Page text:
The Hidden World of Fungi is a book for those who want to dig deep into the fascinating world of fungi in the forests, in our homes, industry and even our bodies.
The Hidden Kingdom of Fungi takes readers into a secret world and traces the intricate connections between fungi and life on earth.
Along the way, author Keith Seifert, describes how these remarkable microbes enrich our lives: from releasing carbon in plants, to transmitting information between trees in the form of mycorrhizal fungi.
This book, from Canadian publishers Greystone, takes readers of Entangled Life and The Hidden Life of Trees into the world of Fungi in its more than 200 pages backed by scientific research and the incredible knowledge of author and fellow Canadian Keith Seifert, who has spent more than 40 years studying fungi on five continents. The Ottawa, Canada resident has researched microscopic fungi from farms, forests, food and the built environment, to reduce toxins and diseases affecting plants and animals.
In the book, The Hidden Life of Trees, the authors clearly connected the communication between our forest and backyard trees with the communication highway created by the mycorrhizal fungi buried beneath the soil.
In the Hidden Kingdom of Fungi, mycologist and author Keith Seifert takes the concept to a whole other level, describing in detail the process and the interdependency.
This book is for anyone who wants to explore deeply into the world of fungi, whether it’s the obvious forms that we see growing in the forests and in our gardens to the more hidden ones that live in our homes, bodies and farms.
Mushrooms and fungi in our forests
The importance of fungi in our forests and backyard woodlands can’t be underestimated.
In fact, the author points out that fungi are critical partners in the eventual success or failure of all forests. No matter how anemic the woodlot, in the autumn you will find mushrooms growing and throwing their spores into the wind. They are most obvious in fall, but no matter what time of year you are in a forest, you are surrounded by fungi that are hidden in plain sight.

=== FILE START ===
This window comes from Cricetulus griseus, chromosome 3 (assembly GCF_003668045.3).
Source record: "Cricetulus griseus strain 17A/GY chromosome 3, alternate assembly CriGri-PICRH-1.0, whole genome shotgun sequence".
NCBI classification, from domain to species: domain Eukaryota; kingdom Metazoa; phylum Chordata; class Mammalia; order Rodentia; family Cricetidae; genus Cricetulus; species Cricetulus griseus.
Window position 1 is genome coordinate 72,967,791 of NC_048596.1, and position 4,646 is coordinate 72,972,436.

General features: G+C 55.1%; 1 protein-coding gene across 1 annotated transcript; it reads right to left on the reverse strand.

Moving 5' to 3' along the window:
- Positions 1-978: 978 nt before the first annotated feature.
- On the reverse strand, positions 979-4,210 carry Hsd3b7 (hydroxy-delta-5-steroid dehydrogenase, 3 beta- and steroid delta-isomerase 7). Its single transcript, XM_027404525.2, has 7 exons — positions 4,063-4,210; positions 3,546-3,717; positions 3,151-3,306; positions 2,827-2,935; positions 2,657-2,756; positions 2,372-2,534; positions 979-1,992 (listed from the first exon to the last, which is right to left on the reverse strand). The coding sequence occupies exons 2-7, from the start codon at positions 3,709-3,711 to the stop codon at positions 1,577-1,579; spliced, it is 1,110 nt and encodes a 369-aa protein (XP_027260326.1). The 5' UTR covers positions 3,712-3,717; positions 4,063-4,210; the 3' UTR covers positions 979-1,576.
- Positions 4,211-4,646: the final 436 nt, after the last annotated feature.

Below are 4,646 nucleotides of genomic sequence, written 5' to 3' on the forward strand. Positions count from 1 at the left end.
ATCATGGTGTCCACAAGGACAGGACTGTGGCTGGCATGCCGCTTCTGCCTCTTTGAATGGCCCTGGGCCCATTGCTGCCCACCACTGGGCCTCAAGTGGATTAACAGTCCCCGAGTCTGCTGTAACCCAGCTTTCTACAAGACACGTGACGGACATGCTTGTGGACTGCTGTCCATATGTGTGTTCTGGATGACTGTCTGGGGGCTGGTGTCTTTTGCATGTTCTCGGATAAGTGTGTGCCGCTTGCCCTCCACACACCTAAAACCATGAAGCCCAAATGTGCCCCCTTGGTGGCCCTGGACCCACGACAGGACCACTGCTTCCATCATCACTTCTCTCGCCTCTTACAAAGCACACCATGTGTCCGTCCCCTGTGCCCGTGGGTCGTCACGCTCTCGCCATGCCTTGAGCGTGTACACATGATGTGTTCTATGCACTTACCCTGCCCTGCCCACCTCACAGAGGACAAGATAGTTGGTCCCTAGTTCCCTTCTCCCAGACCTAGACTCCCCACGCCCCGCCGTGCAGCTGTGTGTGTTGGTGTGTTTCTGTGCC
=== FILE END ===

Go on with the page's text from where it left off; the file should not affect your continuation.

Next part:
As the author points out, fungi covers the outside of leaves and bark, hide inside leaf tissue or wind their hyphae around the roots of trees. They are always at work decomposing dead pockets of wood, in the soil breaking down plants.
Are fungi part of our lives?
From our forests, to industry and into our homes, fungi play a major role in our lives and our existence.
Readers will gain knowledge into where these fungi came from and how yeast, lichens, slimes and molds evolved and adapted over millions of years. Toward the end of the book, the author explores how fungi are being used to clean up oil spills and break down plastics.
The book even touches on the role fungi is playing a role in nuclear disasters such as the Chernobyl disaster in Ukraine.
The use of fungi to clean up or detoxify spills from mining disasters, accidents or simply heavily polluted areas is call mychoremediation, and it is being used by scientists around the world. Fungal mycelium absorption capabilities have been tested to be used to clean up after forest fires, nerve gas attacks and fuel spills in land and sea.
The author points to an oil spill in 2007 in San Francisco that used a combination of human hair and oyster mushrooms to mop up the spill.
Through research into fears that Ukrainians eating wild mushrooms in and around the Chernobyl fallout zone, researchers found that many mushrooms accumulated heavy metals (such as cesium 137) in their mycelium. The research showed that mushrooms could be cultivated to extract isotopes from the soil then harvested and incinerated for disposal.
It’s just one of many fascinating ways fungi could be used to change our world into the future.